Family Chores: Who Does What?

No matter how your household is run or who is working outside the home, dividing up the chores can be a way to make the running of the home fair and balanced.

Today's families are made up of unique situations. In some homes, both parents work and in other homes, just one parent works. There are single-family homes and a wide variety of other types of families. No matter what type of home you are living in, the reality is that everyone has to deal with chores.


Family chores are a way to get everyone to pitch in and work together as a team. They can take the stress off one particular person from being responsible. They also teach skills that will last a lifetime.

When it comes to family chores, the question then becomes, who does what? How do you divide up the chores and make sure it's fair and equitable? There are a number of ways that you can decide who does what.

Chore Charts

We tend to think of chore charts as being something that is necessary for younger children. However, chore charts for the family are very useful. It serves as a reminder of what is expected and can be something that the entire family creates together.

Sitting down as a family and talking about the chores, discussing who does what and coming up with a chore chart is a great way to work on your communication and cooperation skills. A chore chart is your final agreement, so that there is no reason for someone to argue about an assigned chore. {relatedarticles} Deciding Who Does What Chores

An important component to deciding who does what chore is learning how to compromise. Not everyone will be happy about every chore they receive. This is a good time to teach the need for compromise and that life is filled with things we would rather not do.

Of course, it's important that not one person gets stuck with all of the less-than-desirable chores. Do whatever you can to make sure that everyone gets something they picked, along with those chores they may not prefer.

Before you decide on who will do which chores, write down a list of chores that need to be done on a daily and weekly basis. You may also find that there are some chores that can be done on a monthly or annual basis. Chores like cleaning out the refrigerator or washing the outside windows might be chores that are done less frequently.

Writing Your List of Chores

It would be beneficial to sit down together as a family and write out the list of chores that need to be done. There may be some things that one person brings up that you may not have thought of.

Here are some daily chores that may be on your list:
  • Wash dishes;
  • Sweep;
  • Feed pets;
  • Take out garbage;
  • Cook dinner; and
  • Laundry.

On your weekly chores list you may have some of these items:


  • Grocery shopping;
  • Clean the living room;
  • Clean the kitchen;
  • Dust; and
  • Mow the lawn.

Again, you may also wish to put together a monthly or annual chore list. This way you have everything covered.

Dividing Up the Chores

When it comes to dividing up the chores, be fair about who gets what. There are some things that need to be taken into consideration when dividing chores. For the adults in the family, take into account how many hours they work. If one adult works full-time but the other works part-time, it would only be right that the one working lesser hours would get more chores.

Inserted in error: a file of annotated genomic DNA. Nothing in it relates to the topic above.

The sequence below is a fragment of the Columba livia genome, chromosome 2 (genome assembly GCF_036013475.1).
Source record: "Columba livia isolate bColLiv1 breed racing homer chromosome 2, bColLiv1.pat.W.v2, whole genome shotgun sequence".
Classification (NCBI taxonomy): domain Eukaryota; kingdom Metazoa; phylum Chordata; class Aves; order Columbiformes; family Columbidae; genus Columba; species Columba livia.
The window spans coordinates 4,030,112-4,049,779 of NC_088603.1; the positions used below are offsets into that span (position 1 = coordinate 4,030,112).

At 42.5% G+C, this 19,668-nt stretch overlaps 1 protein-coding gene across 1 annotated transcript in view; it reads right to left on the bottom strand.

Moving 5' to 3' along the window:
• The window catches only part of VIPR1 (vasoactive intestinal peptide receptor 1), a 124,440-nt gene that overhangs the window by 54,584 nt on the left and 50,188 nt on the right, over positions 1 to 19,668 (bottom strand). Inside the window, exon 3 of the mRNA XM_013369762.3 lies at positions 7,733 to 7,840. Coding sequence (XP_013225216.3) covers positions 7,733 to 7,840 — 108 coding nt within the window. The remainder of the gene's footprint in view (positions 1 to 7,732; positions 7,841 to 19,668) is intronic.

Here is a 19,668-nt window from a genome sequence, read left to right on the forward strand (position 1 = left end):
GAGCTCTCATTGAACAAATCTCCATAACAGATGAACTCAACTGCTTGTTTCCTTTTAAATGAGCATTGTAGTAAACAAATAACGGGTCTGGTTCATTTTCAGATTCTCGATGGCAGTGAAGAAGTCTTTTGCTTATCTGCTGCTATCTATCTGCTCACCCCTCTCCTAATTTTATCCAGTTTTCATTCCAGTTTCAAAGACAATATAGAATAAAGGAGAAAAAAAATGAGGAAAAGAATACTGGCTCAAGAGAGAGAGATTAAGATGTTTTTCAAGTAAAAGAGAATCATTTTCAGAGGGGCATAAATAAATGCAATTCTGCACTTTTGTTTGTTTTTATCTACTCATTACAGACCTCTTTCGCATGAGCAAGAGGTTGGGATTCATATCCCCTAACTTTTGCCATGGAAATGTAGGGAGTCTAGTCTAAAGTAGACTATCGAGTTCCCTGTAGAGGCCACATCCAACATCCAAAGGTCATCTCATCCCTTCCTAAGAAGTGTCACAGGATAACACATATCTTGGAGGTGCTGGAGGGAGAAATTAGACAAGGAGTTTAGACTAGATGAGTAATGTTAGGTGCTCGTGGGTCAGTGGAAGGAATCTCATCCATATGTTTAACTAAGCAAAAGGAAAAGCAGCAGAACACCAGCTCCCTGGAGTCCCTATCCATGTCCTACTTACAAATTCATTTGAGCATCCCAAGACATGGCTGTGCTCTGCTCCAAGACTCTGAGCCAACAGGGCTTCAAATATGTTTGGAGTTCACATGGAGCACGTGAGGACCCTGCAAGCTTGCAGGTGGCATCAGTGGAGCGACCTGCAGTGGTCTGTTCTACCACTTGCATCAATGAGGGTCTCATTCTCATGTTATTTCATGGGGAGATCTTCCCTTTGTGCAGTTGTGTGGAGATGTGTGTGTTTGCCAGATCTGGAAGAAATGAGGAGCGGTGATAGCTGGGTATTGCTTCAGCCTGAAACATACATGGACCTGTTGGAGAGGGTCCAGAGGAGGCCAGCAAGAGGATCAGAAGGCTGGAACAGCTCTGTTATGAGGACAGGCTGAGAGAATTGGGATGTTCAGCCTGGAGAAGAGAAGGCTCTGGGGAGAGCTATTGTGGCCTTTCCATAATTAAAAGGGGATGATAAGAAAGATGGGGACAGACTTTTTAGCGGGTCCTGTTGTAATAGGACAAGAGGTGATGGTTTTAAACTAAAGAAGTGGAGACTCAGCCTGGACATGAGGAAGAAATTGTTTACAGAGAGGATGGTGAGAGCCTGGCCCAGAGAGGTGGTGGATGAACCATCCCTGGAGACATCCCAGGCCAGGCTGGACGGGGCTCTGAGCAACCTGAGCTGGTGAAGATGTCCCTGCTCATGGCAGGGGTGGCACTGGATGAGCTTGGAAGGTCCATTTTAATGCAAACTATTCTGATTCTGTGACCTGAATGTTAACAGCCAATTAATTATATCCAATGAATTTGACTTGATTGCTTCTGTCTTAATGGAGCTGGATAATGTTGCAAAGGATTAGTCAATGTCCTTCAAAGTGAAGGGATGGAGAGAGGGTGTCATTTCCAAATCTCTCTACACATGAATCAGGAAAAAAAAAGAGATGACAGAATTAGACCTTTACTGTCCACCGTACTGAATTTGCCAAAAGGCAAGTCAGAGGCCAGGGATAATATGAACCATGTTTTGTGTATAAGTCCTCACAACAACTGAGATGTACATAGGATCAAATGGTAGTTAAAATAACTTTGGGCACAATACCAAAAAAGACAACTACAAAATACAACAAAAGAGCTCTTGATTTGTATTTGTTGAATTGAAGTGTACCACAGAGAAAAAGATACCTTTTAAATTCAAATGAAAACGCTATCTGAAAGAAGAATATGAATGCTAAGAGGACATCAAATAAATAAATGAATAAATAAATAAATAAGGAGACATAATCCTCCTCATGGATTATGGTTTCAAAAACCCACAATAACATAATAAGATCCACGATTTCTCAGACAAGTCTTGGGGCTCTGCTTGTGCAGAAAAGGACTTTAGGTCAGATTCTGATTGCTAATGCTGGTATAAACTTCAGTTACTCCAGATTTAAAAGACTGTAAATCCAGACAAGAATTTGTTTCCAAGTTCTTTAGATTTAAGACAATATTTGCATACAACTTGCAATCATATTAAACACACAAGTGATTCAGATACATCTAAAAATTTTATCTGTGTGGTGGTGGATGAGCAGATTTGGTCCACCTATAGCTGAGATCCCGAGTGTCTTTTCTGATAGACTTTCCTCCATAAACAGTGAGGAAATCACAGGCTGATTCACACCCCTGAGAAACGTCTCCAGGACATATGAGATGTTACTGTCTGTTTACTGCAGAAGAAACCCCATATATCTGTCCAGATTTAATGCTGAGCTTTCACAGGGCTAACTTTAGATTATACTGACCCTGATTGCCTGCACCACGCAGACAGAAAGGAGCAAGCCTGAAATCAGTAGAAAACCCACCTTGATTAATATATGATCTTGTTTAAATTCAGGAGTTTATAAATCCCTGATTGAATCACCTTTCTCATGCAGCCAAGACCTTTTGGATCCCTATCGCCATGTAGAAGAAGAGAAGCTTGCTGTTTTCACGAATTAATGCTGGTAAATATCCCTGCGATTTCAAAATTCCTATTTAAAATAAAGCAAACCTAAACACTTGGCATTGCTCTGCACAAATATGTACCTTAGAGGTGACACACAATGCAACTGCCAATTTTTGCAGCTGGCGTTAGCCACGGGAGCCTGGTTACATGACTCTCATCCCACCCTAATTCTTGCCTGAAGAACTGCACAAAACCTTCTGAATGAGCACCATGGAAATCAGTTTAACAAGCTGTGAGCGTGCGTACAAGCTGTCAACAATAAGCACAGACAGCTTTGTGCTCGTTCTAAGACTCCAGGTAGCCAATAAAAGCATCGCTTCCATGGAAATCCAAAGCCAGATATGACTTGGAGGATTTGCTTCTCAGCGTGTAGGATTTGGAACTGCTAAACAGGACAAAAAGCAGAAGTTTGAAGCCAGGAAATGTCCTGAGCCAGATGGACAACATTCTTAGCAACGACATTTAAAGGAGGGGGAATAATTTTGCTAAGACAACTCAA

Of course, there are other considerations to be made including who takes care of the children, carpooling, volunteer work and school. With the children, you also want to take into account any outside activities that they may be involved in, or if you have older working teens. All of this serves as a way to guide you in the decisions that you make.


From the list, have each person pick their top 3 preferred chores. You may be surprised to learn someone in your family would love to do something that you don't enjoy. If it is possible, make sure that at least 3 of the chores are something they have chosen. If you immediately start assigning something to everyone, you could be creating a problem. It's important to take everyone's feelings and thoughts into consideration.

You may also wish to rotate chores. This takes the boredom out of doing the same chores all of the time. You can decide as a family how often to do this, weekly, bi-weekly or monthly. Your family should decide what would work best for them. This keeps things fair and balanced.
There may also be some chores that you decide to do together as a family. For instance, there may be a number of jobs that can be done in the yard. Divide these jobs but do them on the same day. This gives you the opportunity to spend quality time together.

Mark Off Your Chores

It gives everyone a sense of accomplishment when they can mark off their chores. If you are going to give your children an allowance for chores, this helps you keep track of what they have done.


This way, you can also see that everyone is contributing and ideally, you will eliminate arguments that someone in the home feels that they "do everything." Because you have decided all of this together as a family it leaves no room for disagreements.

Revisit the Chore Chart

After some time you may wish to revisit the chore chart and sit down together as a family to see how it is working out. During this time you may decide to make some changes, including ending the rotations or if you didn't rotate chores from the beginning, decide to start that.

Chores can be reassigned and if there have been any changes in the family, such as work hours or a change in someone's activities, adjustments to the chore chart can be made.